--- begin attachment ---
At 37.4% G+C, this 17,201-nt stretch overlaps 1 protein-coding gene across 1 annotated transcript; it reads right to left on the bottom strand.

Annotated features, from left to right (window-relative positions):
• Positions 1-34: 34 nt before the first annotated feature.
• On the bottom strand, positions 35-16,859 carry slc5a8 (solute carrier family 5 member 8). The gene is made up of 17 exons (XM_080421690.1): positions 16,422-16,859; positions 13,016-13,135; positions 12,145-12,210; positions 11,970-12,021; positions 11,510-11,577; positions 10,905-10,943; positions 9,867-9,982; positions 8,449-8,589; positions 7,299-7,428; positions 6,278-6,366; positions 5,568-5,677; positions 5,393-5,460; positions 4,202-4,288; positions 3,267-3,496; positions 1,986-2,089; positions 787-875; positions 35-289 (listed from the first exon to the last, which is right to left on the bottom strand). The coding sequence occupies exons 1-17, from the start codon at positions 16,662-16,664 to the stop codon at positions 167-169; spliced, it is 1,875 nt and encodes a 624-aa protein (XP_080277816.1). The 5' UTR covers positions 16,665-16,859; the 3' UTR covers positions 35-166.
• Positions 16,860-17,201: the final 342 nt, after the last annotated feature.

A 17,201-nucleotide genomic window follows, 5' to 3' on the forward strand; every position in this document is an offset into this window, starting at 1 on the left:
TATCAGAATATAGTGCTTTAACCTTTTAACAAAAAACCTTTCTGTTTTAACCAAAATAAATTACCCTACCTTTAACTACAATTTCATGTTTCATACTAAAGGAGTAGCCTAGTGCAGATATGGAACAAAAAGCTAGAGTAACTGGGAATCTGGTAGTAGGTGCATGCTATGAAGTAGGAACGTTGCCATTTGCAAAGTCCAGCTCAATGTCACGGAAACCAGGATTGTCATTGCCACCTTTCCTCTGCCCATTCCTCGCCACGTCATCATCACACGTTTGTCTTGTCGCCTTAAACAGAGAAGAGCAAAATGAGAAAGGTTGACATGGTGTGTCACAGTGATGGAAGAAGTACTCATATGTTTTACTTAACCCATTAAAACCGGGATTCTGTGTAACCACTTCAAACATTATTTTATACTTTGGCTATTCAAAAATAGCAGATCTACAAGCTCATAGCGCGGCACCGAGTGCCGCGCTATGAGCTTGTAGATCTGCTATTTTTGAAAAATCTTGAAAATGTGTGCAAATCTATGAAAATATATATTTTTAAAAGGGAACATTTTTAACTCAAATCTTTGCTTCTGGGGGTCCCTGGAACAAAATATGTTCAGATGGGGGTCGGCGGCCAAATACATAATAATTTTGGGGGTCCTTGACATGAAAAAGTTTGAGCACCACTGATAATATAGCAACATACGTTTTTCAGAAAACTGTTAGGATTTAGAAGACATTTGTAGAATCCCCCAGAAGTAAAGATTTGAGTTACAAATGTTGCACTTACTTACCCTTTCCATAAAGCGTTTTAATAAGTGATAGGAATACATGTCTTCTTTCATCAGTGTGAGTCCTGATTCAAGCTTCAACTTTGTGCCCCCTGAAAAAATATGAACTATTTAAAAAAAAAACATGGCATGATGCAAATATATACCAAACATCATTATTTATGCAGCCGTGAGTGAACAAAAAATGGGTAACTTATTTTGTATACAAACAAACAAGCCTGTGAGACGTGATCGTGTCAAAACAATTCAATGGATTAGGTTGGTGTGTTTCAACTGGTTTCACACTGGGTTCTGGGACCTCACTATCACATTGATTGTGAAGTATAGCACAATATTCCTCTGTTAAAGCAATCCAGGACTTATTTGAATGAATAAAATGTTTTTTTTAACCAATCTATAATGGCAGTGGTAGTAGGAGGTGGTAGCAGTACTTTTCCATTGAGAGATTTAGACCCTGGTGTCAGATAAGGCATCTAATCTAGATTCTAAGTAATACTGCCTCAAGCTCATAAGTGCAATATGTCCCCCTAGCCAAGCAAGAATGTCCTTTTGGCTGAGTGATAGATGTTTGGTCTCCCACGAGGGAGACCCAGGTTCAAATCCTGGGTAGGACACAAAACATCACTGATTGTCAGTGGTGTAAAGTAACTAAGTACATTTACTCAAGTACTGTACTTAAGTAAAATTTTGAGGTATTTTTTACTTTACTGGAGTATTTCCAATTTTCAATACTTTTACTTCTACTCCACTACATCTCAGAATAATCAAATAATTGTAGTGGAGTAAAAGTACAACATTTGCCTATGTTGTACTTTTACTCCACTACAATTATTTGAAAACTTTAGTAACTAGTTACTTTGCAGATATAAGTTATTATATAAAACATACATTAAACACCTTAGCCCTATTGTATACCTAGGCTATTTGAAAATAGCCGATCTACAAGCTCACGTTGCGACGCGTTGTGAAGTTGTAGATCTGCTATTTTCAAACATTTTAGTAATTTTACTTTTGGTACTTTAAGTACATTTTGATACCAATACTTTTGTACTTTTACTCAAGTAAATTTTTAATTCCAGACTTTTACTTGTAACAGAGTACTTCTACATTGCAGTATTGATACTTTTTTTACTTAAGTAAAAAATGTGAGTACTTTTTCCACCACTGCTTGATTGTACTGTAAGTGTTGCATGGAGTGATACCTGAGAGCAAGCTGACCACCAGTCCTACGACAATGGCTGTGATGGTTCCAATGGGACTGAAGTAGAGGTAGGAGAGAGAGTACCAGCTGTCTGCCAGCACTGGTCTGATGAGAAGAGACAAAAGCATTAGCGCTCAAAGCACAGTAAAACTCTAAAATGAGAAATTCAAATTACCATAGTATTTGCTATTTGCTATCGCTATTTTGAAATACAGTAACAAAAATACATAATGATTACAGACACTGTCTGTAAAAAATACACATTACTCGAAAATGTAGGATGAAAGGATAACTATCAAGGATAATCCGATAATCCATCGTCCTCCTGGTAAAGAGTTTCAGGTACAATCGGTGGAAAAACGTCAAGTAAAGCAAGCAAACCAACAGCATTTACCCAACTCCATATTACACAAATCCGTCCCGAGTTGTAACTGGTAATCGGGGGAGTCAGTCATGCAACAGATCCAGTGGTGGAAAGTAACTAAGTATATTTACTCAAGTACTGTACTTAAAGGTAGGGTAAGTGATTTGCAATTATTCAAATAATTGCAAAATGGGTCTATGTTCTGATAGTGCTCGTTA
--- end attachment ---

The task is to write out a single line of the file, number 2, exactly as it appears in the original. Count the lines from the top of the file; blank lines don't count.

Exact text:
Annotated features, from left to right (window-relative positions):